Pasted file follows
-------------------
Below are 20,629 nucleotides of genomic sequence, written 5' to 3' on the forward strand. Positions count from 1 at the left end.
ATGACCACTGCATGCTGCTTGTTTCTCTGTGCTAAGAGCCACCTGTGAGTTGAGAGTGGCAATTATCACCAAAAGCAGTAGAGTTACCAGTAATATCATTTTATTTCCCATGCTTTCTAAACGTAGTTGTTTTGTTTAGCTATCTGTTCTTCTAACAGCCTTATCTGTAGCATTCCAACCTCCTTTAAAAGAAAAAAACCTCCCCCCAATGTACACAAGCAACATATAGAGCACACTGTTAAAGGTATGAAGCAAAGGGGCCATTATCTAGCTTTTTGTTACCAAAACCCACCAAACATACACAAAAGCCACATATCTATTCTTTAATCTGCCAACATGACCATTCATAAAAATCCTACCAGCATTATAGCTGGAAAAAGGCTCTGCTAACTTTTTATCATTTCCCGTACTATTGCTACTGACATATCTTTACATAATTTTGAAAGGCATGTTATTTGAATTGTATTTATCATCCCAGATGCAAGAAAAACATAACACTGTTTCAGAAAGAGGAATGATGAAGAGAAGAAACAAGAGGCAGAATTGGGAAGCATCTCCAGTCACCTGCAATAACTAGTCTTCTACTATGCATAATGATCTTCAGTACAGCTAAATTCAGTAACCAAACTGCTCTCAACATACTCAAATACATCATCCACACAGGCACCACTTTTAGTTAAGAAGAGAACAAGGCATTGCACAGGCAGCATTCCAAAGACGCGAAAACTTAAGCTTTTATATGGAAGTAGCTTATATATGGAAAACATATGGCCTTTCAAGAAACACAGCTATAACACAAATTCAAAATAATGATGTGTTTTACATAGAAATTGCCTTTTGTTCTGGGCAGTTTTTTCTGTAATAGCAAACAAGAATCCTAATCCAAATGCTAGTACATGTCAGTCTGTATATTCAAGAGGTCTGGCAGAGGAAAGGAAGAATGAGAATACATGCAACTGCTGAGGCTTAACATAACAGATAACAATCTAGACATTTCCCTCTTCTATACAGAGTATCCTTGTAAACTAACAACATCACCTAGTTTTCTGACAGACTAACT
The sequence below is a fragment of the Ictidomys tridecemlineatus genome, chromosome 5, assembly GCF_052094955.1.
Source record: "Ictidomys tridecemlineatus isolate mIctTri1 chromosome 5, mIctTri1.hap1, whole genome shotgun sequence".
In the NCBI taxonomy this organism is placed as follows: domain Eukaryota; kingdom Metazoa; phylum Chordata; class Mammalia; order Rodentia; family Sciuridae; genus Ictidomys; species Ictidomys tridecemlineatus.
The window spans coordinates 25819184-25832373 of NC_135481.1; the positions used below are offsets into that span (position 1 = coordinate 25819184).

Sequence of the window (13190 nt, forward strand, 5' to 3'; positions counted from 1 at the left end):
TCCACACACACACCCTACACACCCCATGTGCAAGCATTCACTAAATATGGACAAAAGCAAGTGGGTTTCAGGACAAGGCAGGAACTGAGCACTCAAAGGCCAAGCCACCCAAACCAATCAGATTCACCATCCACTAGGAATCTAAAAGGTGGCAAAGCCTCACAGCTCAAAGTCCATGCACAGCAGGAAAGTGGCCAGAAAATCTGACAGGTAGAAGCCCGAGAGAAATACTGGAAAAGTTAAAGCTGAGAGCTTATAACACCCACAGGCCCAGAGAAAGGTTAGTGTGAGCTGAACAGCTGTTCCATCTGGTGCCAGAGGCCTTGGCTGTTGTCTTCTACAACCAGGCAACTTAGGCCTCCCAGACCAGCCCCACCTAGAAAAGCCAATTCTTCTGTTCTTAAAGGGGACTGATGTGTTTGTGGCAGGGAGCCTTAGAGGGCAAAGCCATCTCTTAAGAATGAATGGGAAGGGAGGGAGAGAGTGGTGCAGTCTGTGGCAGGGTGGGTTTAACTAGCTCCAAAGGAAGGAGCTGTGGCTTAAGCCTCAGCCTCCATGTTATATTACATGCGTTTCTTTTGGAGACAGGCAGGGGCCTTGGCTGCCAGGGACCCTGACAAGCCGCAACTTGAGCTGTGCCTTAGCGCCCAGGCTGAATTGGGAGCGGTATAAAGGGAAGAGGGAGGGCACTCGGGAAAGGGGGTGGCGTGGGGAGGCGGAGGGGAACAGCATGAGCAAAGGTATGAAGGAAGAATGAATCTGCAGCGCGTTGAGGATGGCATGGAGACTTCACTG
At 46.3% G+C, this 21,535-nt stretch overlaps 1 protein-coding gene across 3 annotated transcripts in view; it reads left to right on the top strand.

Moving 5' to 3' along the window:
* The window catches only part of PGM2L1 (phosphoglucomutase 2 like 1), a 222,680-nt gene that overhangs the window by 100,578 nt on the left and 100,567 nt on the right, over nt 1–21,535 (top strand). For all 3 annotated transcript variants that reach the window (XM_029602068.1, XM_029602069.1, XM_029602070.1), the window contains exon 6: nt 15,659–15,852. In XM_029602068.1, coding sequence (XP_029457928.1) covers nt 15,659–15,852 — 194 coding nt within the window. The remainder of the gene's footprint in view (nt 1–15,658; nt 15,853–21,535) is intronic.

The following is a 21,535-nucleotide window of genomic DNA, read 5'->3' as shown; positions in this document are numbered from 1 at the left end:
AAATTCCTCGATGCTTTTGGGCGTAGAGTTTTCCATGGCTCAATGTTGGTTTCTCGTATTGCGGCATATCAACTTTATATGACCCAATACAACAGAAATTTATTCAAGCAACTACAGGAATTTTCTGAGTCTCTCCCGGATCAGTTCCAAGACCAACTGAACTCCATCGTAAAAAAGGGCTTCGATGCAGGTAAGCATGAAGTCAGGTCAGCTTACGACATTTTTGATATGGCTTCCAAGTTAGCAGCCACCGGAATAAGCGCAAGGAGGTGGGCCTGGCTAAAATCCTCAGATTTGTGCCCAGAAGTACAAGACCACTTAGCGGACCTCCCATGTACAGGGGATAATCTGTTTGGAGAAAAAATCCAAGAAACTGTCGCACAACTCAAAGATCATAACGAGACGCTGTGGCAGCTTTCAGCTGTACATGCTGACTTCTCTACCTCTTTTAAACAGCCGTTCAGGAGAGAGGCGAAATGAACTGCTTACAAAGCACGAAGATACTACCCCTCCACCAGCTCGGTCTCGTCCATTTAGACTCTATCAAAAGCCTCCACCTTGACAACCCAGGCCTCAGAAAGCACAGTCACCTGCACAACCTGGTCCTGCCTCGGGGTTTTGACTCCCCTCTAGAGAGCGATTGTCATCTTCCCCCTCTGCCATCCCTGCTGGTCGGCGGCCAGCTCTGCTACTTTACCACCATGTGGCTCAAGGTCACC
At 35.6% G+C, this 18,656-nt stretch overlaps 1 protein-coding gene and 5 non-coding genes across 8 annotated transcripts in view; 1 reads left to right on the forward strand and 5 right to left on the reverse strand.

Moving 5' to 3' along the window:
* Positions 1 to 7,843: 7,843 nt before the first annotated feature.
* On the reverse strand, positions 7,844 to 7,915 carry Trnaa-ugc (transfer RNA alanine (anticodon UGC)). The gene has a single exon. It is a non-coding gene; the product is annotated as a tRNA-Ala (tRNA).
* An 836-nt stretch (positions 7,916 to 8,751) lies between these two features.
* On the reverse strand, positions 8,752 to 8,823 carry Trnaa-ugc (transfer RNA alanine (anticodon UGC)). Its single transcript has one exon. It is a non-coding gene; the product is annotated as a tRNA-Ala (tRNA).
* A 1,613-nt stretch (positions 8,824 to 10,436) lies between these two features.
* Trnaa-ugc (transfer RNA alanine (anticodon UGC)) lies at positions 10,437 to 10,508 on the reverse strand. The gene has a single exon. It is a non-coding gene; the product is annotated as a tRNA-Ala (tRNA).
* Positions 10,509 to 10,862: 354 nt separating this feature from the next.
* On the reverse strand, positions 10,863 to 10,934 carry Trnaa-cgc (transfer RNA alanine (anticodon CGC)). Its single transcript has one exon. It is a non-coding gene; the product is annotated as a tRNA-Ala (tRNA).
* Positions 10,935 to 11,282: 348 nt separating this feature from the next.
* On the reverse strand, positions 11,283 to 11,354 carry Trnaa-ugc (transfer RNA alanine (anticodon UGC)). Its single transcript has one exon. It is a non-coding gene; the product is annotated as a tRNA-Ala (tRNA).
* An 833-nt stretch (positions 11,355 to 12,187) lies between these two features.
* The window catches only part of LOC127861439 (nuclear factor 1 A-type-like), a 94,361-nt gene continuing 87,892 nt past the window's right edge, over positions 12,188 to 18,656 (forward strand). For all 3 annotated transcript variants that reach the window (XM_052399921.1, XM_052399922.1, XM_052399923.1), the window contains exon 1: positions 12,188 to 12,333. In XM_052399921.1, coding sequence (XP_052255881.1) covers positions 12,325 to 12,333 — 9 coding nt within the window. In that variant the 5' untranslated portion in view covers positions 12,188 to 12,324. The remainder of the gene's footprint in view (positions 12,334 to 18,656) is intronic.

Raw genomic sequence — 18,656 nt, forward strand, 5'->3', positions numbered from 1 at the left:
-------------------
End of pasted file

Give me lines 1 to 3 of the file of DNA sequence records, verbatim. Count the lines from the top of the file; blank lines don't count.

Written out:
Below are 20,629 nucleotides of genomic sequence, written 5' to 3' on the forward strand. Positions count from 1 at the left end.
ATGACCACTGCATGCTGCTTGTTTCTCTGTGCTAAGAGCCACCTGTGAGTTGAGAGTGGCAATTATCACCAAAAGCAGTAGAGTTACCAGTAATATCATTTTATTTCCCATGCTTTCTAAACGTAGTTGTTTTGTTTAGCTATCTGTTCTTCTAACAGCCTTATCTGTAGCATTCCAACCTCCTTTAAAAGAAAAAAACCTCCCCCCAATGTACACAAGCAACATATAGAGCACACTGTTAAAGGTATGAAGCAAAGGGGCCATTATCTAGCTTTTTGTTACCAAAACCCACCAAACATACACAAAAGCCACATATCTATTCTTTAATCTGCCAACATGACCATTCATAAAAATCCTACCAGCATTATAGCTGGAAAAAGGCTCTGCTAACTTTTTATCATTTCCCGTACTATTGCTACTGACATATCTTTACATAATTTTGAAAGGCATGTTATTTGAATTGTATTTATCATCCCAGATGCAAGAAAAACATAACACTGTTTCAGAAAGAGGAATGATGAAGAGAAGAAACAAGAGGCAGAATTGGGAAGCATCTCCAGTCACCTGCAATAACTAGTCTTCTACTATGCATAATGATCTTCAGTACAGCTAAATTCAGTAACCAAACTGCTCTCAACATACTCAAATACATCATCCACACAGGCACCACTTTTAGTTAAGAAGAGAACAAGGCATTGCACAGGCAGCATTCCAAAGACGCGAAAACTTAAGCTTTTATATGGAAGTAGCTTATATATGGAAAACATATGGCCTTTCAAGAAACACAGCTATAACACAAATTCAAAATAATGATGTGTTTTACATAGAAATTGCCTTTTGTTCTGGGCAGTTTTTTCTGTAATAGCAAACAAGAATCCTAATCCAAATGCTAGTACATGTCAGTCTGTATATTCAAGAGGTCTGGCAGAGGAAAGGAAGAATGAGAATACATGCAACTGCTGAGGCTTAACATAACAGATAACAATCTAGACATTTCCCTCTTCTATACAGAGTATCCTTGTAAACTAACAACATCACCTAGTTTTCTGACAGACTAACT
The sequence below is a fragment of the Ictidomys tridecemlineatus genome, chromosome 5, assembly GCF_052094955.1.